How do you measure live TV viewing on a post-PC device? Work with cable operators, run some code on the server and put another bit of code client-side in the app.
Nielsen has begun testing TV tablet analytics with Cablevision and Time Warner Cable, plus two undisclosed media companies. Nielsen is tracking Time Warner’s TWCable and Cablevision’s Optimum apps for iPad, according to Multichannel’s Todd Spangler, to measure streaming television viewing and its relationship to traditional TV ratings.
“Right now, iPad streaming is not having an impact on ratings,” Nielsen VP Matt O’Grady said. “But we’re taking [the project] dead seriously because our clients need to know what the viewing is on tablet and smartphone platforms.”
Time Warner and Cablevision’s participation is significant in part because programming giant Viacom sued both companies over their streaming iPad apps. Cablevision has since settled, while Viacom and Time Warner are still negotiating.
In addition to disputes over compensation and terms of service agreements, Viacom complained that companies like Nielsen couldn’t get good data for tablet streaming. If viewers of The Daily Show or MTV reality shows device-shifted to iPad in large numbers, that could hurt TV ratings or under-count the total audience. Either way, it could could take advertising money off the table.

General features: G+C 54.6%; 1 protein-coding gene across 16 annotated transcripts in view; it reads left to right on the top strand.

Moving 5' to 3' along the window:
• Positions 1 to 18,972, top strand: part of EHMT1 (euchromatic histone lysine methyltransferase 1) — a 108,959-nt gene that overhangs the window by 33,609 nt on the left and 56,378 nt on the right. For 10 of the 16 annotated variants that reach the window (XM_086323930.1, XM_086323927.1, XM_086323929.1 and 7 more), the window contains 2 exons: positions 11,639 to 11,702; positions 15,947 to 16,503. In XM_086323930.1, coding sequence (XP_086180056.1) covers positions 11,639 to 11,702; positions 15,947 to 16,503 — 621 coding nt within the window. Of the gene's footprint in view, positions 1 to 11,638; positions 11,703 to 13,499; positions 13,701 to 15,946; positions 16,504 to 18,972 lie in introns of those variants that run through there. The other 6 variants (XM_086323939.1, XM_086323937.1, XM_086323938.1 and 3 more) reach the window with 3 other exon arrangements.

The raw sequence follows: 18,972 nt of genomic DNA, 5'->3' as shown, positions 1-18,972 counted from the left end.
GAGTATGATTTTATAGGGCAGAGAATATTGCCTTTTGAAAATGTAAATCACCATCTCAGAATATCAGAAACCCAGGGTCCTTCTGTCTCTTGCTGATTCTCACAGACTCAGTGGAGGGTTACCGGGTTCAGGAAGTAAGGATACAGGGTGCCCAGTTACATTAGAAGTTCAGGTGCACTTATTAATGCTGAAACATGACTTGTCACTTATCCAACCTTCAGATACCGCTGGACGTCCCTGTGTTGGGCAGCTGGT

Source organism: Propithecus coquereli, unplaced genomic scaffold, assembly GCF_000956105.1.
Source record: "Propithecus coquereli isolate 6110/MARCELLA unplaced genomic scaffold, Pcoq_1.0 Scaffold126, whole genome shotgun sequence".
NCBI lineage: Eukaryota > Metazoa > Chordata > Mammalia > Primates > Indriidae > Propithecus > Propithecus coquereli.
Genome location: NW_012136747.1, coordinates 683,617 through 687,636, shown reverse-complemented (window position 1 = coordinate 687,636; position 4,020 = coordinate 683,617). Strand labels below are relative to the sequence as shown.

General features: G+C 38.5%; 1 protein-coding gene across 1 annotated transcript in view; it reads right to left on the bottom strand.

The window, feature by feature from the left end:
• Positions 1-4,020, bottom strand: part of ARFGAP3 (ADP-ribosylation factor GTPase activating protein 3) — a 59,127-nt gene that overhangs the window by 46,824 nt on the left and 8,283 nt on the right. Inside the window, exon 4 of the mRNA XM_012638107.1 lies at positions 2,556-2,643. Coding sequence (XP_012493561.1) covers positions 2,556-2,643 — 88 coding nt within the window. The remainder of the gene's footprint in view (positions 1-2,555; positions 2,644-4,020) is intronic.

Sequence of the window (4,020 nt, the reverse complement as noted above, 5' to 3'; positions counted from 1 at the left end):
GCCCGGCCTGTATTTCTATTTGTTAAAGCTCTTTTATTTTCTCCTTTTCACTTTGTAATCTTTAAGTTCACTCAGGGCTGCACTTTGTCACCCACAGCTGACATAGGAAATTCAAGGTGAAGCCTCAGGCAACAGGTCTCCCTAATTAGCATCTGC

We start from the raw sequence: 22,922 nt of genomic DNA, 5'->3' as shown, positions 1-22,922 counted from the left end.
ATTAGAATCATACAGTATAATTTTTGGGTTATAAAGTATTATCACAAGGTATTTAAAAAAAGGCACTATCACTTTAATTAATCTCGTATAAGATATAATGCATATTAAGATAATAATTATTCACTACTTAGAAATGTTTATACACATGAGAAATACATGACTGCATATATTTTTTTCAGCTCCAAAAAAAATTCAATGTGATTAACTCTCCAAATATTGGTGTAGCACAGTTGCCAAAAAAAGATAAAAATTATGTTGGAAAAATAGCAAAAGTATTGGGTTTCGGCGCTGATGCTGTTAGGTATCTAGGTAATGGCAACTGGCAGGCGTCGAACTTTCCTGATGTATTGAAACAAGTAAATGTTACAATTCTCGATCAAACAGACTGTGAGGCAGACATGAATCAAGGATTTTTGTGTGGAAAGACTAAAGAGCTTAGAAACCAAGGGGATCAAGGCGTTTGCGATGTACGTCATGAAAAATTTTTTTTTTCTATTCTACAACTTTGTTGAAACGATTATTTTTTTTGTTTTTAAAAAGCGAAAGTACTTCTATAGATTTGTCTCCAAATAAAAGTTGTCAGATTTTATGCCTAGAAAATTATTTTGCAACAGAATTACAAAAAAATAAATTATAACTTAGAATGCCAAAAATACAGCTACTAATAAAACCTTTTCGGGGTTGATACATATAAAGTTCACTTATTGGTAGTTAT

For media observers, time-shifting, place-shifting and device-shifting of television content is part of the ongoing evolution of our engagement with the digital environment. For cable and content companies, the shift is an important bargaining chip to determine revenue gained and shared. For them to know precisely what that chip is worth, they have to measure how and what viewers are watching.
Negotiations between content companies and cable operators over digital streaming have become increasingly acrimonious. This week, as promised, Fox pulled next-day streaming of its content from Fox.com and Hulu for everyone except Dish TV and Hulu Plus subscribers.
In July, Nielsen VP Jon Gibs said that Nielsen’s initial data suggested that worries about losing TV viewers to streaming video were misplaced. Content companies like Fox or Viacom have much less to fear from Hulu or cable-company apps than illegal downloads of